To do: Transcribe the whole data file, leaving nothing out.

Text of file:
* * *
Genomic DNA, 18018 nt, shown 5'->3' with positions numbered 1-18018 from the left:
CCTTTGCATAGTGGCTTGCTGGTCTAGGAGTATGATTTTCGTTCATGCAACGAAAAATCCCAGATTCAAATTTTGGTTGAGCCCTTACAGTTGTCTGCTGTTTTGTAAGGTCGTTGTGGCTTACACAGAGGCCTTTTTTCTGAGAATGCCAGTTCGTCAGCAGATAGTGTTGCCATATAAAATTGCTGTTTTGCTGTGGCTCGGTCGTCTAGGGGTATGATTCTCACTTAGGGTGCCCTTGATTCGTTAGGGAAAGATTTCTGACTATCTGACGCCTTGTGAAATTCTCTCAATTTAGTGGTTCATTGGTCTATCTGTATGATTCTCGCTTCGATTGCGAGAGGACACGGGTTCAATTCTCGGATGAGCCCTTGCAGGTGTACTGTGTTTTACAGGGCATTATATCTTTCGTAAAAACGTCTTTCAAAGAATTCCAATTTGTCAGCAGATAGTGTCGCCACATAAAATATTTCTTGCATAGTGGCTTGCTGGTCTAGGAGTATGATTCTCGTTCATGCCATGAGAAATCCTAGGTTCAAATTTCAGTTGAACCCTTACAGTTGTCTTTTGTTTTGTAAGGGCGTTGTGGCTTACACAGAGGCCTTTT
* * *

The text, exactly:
Genomic DNA, 18018 nt, shown 5'->3' with positions numbered 1-18018 from the left:
CCTTTGCATAGTGGCTTGCTGGTCTAGGAGTATGATTTTCGTTCATGCAACGAAAAATCCCAGATTCAAATTTTGGTTGAGCCCTTACAGTTGTCTGCTGTTTTGTAAGGTCGTTGTGGCTTACACAGAGGCCTTTTTTCTGAGAATGCCAGTTCGTCAGCAGATAGTGTTGCCATATAAAATTGCTGTTTTGCTGTGGCTCGGTCGTCTAGGGGTATGATTCTCACTTAGGGTGCCCTTGATTCGTTAGGGAAAGATTTCTGACTATCTGACGCCTTGTGAAATTCTCTCAATTTAGTGGTTCATTGGTCTATCTGTATGATTCTCGCTTCGATTGCGAGAGGACACGGGTTCAATTCTCGGATGAGCCCTTGCAGGTGTACTGTGTTTTACAGGGCATTATATCTTTCGTAAAAACGTCTTTCAAAGAATTCCAATTTGTCAGCAGATAGTGTCGCCACATAAAATATTTCTTGCATAGTGGCTTGCTGGTCTAGGAGTATGATTCTCGTTCATGCCATGAGAAATCCTAGGTTCAAATTTCAGTTGAACCCTTACAGTTGTCTTTTGTTTTGTAAGGGCGTTGTGGCTTACACAGAGGCCTTTT